Soon, you start to realise how hard it is. As long as you don’t overreach, it’s quite easy to rack up a few levels against weaker opponents. It’s only when you track down the boss that you realise you’ve wasted all your potions and that you’re still a few levels short of defeating it one-on-one. You reconsider your strategy and start again. This time, you find the boss only to realise that in this particular dungeon it’s got high physical resistance and you’re playing as a fighter. You try again as a wizard and so it goes, every different dungeon mission has a different boss and a different set of enemies, and they’re all randomly placed each time.
There’s always a fine balance between success and defeat. So, the more you recognise the finite resources, the more careful you’ll be; the more you come across particular challenges, the more ways you’ll have of surpassing them; and the more strategic you are in your play for the whole level, the more chance you’ll have of defeating the boss. Like Spelunky, you’re rewarded with the power-trip of knowing that you’re getting better at the game.
Unlike Spelunky, where occasional shortcuts and a place on the high score list are the only tangible rewards, the metagame provides a whole bunch of other ‘rewards’ that undermine the purist’s sense of progress. There’s a slot machine ka-ching as your bank balance swells, new classes to send into battle, new items for them to take, even the pleasure in watching your settlement grow. The thing is, understanding a multitude of systems and how they interact seems a more authentic sense of accomplishment than that given by an extension to your fictional thieves’ den. So why bother with the metagame?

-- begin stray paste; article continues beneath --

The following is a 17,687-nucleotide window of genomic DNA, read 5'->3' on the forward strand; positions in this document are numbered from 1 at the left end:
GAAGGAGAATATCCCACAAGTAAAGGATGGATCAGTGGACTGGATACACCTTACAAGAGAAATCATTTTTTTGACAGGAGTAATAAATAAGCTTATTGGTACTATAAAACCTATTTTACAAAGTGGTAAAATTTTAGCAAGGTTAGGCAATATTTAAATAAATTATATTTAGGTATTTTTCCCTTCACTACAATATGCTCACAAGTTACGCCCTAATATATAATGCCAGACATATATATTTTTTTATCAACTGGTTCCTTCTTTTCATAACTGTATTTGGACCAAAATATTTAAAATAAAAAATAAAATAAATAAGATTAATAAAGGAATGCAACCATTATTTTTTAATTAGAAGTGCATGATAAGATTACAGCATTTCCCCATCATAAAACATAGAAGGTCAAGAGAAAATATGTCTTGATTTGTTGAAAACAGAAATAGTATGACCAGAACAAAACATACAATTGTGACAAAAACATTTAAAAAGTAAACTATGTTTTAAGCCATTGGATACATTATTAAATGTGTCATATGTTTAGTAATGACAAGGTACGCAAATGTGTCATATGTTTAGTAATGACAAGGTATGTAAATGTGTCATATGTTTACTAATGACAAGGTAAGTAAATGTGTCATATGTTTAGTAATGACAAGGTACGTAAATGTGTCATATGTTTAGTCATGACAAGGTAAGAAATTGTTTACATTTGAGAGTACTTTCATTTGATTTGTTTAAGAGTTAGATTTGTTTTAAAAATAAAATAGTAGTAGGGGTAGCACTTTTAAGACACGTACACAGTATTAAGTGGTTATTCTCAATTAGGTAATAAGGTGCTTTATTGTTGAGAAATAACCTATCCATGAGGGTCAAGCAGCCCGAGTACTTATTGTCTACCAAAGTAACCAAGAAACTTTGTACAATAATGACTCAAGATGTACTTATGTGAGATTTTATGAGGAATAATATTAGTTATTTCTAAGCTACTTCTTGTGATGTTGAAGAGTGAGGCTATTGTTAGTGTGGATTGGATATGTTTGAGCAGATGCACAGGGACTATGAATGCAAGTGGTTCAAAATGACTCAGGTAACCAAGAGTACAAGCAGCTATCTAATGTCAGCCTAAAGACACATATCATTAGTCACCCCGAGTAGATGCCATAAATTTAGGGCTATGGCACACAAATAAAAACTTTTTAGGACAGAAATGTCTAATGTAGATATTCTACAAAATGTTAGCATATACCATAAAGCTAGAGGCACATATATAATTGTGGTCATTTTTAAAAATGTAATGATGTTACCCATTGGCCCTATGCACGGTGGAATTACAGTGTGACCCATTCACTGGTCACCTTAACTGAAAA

Of course, Desktop Dungeons has good game design at its core, but I’ve come to realise that even the metagame is more than it appears to be at first.
Game makers should be tasked with making systems that are as pure as they can be, in the same way that novelists are told to kill their darlings and scriptwriters to cut any scene that isn’t completely necessary. Facebook games have facile build-your-town shells because the paucity of the actual game you’re supposed to be playing isn’t enough to keep you hooked.
Of course, Desktop Dungeons has good game design at its core, but I’ve come to realise that even the metagame is more than it appears to be at first. There are elements that suggest it’s poking fun at social games and the superficial rewards for grinding they offer. The game’s self-aware humor, picking holes in RPG tropes is one, but another is the way it deals with upgrades. Unlock a new, more powerful sorcerer by adding an extra floor to your wizard’s tower, and you might release the contents of some extra-dimensional rift into the dungeons, making them even more of a challenge.
It is a game with a single aim, then: a series of increasingly difficult, randomly generated challenges that are only defeated with care and precision. What seems at first to be an overcomplicated metagame mostly pulls in the same direction, even if it does detract a little from the excellence at its centre. Desktop Dungeons may have been better without its metagame, but including it does serve some purpose, and even better, it doesn’t do much to hide the execution of some inspired game design.